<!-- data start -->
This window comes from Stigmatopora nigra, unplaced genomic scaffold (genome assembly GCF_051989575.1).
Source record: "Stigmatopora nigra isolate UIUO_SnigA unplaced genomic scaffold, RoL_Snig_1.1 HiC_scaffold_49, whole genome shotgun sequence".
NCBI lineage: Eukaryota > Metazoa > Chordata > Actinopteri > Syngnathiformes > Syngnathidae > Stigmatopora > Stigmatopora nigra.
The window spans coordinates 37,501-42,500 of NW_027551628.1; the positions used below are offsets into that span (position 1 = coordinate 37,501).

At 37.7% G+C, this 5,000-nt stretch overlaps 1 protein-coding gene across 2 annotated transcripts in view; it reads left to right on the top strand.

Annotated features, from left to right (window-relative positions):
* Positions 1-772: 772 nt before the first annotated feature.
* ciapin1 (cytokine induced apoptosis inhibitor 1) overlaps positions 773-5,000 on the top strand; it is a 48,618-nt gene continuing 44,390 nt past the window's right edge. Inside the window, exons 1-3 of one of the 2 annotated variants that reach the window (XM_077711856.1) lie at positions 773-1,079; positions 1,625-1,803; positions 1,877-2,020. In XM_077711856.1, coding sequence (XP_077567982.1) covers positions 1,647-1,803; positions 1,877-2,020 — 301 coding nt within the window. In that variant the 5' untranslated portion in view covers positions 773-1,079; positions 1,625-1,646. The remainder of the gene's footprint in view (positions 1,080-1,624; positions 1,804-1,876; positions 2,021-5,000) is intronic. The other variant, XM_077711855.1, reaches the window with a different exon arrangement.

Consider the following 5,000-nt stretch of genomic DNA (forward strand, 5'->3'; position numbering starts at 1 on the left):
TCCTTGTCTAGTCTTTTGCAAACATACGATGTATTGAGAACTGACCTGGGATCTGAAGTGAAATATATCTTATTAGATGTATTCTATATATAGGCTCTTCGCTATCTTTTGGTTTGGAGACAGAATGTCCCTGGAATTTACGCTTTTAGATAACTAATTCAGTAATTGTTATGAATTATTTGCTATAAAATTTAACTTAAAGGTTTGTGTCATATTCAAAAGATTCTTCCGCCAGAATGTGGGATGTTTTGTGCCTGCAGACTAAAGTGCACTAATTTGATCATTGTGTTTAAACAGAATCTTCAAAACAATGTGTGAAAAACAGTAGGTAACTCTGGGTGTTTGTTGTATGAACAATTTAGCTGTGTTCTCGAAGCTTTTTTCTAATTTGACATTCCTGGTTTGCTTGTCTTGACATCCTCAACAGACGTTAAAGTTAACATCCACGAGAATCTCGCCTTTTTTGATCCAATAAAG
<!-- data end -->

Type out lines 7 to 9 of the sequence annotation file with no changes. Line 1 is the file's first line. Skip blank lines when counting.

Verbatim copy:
* Positions 1-772: 772 nt before the first annotated feature.
* ciapin1 (cytokine induced apoptosis inhibitor 1) overlaps positions 773-5,000 on the top strand; it is a 48,618-nt gene continuing 44,390 nt past the window's right edge. Inside the window, exons 1-3 of one of the 2 annotated variants that reach the window (XM_077711856.1) lie at positions 773-1,079; positions 1,625-1,803; positions 1,877-2,020. In XM_077711856.1, coding sequence (XP_077567982.1) covers positions 1,647-1,803; positions 1,877-2,020 — 301 coding nt within the window. In that variant the 5' untranslated portion in view covers positions 773-1,079; positions 1,625-1,646. The remainder of the gene's footprint in view (positions 1,080-1,624; positions 1,804-1,876; positions 2,021-5,000) is intronic. The other variant, XM_077711855.1, reaches the window with a different exon arrangement.

Consider the following 5,000-nt stretch of genomic DNA (forward strand, 5'->3'; position numbering starts at 1 on the left):